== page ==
The Sealed Letter, by Emma Donoghue

Emma Donoghue’s The Sealed Letter is another example of a subgenre I adore: historical fiction based around actual historical events with incomplete documentation. There are some facts that can’t be changed, but the author has room to connect up the dots in anyway they see fit. In this novel, Donoghue uses the Codrington divorce scandal to give us a portrait of a narcissist, an overly devoted friend, and an oblivious man. After reading The Sealed Letter, I can only conclude that there’s nothing in today’s tabloids that the Victorians haven’t already beaten us to.

Most of The Sealed Letter is presented by Emily Faithfull, called Fido by her friends. In 1864, Fido is running her own press, co-editing a women’s rights newspaper, and helping other women to get paid employment. While out running errands, Fido bumps into an old friend, Helen Codrington. Helen has just returned from Malta with her husband, Henry, and soon embroils Fido in her affair with another naval officer. Fido tries her best to help her friend as Helen gets caught committing adultery and is sued for divorce. It takes her an astonishingly long time to figure out that Helen never wanted Fido’s help ending the affair—Helen just wanted an accomplice.

Henry Codrington is the other major narrator for The Sealed Letter. The man comes across as a dupe, unfortunately. He worked hard to climb through the ranks and had too little time for his volatile, demanding wife. When he catches Helen out in her lies, he reluctantly sues her for divorce. In 1864, only a few years after an act of Parliament made it easier to get a divorce, Henry knew that he was going to see the details of his marriage made public in the scandal sheets.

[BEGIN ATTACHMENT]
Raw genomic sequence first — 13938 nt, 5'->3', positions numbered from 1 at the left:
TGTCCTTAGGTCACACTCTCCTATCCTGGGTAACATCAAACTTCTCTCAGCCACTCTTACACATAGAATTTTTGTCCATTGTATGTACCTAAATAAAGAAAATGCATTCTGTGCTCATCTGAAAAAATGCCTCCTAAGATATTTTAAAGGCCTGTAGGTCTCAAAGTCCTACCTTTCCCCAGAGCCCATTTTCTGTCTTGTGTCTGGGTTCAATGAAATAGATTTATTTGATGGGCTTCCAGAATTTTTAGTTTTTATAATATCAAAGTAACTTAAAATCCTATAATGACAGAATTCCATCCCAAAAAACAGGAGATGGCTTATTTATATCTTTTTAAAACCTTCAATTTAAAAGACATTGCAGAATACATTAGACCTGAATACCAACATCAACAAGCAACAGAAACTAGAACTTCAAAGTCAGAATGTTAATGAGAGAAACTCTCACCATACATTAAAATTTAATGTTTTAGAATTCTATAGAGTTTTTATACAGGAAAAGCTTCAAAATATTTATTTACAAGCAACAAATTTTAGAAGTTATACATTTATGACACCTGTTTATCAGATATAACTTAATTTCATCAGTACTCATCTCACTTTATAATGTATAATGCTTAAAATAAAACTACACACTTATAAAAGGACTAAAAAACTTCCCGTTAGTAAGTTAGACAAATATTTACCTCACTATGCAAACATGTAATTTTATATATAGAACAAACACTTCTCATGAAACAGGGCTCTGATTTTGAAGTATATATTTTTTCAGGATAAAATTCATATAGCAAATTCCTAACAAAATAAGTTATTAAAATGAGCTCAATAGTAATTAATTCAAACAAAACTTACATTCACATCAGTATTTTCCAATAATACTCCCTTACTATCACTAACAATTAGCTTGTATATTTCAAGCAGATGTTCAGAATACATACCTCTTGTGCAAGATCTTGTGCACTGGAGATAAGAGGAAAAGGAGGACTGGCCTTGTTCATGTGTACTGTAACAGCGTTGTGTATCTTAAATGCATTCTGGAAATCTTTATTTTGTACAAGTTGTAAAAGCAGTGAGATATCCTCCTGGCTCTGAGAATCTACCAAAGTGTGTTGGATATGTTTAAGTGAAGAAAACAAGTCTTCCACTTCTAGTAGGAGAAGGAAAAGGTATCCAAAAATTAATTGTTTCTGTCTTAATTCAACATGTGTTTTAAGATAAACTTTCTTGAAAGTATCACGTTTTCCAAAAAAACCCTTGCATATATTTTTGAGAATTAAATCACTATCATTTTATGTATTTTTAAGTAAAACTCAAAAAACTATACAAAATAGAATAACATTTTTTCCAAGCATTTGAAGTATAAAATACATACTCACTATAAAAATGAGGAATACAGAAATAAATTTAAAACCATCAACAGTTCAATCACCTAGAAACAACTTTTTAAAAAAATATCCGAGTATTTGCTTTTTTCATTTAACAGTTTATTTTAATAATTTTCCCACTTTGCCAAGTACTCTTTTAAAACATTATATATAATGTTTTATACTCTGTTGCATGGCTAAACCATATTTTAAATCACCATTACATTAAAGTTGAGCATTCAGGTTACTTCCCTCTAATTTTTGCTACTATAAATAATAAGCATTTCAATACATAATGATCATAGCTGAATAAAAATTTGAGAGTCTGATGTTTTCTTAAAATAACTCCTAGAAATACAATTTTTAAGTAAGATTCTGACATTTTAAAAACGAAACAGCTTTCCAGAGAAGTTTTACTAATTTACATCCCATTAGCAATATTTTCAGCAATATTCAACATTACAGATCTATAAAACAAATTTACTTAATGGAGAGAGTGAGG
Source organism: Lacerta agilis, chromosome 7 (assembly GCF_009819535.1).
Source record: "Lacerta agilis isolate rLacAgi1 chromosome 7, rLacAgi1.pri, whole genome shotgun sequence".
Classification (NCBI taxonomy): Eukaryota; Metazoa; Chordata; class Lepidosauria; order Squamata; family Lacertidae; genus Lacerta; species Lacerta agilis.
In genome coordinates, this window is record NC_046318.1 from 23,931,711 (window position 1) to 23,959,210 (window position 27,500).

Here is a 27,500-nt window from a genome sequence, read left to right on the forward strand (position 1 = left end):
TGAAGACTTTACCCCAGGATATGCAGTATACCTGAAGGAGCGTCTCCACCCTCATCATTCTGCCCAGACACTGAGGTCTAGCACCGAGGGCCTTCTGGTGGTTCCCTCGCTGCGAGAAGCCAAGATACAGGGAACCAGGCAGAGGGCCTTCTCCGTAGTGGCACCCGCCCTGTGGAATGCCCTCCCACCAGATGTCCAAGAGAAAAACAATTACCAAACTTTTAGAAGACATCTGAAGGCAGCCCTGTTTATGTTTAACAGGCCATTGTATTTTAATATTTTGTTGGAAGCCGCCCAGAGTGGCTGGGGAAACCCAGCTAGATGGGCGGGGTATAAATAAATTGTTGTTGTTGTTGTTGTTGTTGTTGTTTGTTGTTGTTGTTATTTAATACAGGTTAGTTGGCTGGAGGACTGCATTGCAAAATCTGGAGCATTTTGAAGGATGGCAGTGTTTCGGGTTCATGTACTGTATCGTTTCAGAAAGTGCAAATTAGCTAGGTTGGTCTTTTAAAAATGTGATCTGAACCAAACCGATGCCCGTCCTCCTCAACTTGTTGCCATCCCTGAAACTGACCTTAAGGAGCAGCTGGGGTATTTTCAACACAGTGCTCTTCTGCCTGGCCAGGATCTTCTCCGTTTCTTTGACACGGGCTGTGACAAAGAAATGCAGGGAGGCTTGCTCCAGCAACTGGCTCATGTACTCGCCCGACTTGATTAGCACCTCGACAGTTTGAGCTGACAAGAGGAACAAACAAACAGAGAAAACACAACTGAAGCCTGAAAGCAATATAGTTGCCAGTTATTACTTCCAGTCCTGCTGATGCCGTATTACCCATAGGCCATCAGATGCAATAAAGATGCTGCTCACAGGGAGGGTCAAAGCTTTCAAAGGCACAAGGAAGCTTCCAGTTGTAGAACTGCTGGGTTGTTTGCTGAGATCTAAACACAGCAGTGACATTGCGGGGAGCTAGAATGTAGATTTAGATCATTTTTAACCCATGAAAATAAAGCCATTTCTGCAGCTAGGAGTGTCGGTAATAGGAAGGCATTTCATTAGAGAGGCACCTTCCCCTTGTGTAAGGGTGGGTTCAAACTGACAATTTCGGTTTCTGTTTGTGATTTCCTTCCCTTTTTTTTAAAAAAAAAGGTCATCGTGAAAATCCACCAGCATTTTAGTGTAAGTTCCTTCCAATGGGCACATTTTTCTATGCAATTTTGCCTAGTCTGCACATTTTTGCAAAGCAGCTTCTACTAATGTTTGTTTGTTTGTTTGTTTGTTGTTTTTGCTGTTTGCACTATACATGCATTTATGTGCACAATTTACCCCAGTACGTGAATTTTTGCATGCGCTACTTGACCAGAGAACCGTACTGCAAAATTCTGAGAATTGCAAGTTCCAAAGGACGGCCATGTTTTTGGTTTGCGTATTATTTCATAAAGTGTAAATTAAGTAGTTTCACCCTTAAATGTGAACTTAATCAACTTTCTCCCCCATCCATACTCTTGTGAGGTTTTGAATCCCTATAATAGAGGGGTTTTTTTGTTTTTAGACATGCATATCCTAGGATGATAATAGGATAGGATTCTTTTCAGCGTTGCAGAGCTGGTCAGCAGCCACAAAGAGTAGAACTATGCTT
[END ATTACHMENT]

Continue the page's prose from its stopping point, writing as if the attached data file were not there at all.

The scandal sheets and the newspapers (some of which have been digitized) are Donoghue’s primary sources for this book. While Faithfull and Henry Codrington are fairly well documented through other sources—Faithfull through her work as an early feminist and Codrington because of his naval career—Helen remains a cipher, historically speaking. Donoghue has the most room to play in recreating Helen. Through Fido and Henry’s eyes, we see a woman who fits the textbook definition of narcissistic personality disorder. Some of the characters can see through Helen almost from their first meeting. Others, like Fido and Henry, take a long time to figure out how self-absorbed she is. Charisma is hard to portray in books, but Helen must have had it in spades to keep people under her spell for years.

My sympathies throughout this book were with Fido. It was a lucky coincidence that her last name is Faithfull; she earned her nickname over and over again. In Donoghue’s version of events, it’s clear that Fido loves Helen in a more than friendly way. (The historical record would back this up. In her later life, Fido lived with women and left all her worldly goods to her last partner when she died.) One cannot help who one falls in love with and poor Fido’s love means that she’s Helen’s victim for post of The Sealed Letter.

The only problem with historical fiction that closely follows actual history is that, sometimes, events ended anticlimactically. That is not the case with The Sealed Letter. The actual history and the novel keep raising the stakes. The story gets more and more lurid. At times, it reads almost like something Wilkie Collins or Mary Braddon might have cooked up in their fevered brains (though with less thematically moody weather and murder). Donoghue admits in her afterword that she compressed some of the history to fit her timeline, but all the major events really happened. Readers will not be disappointed.


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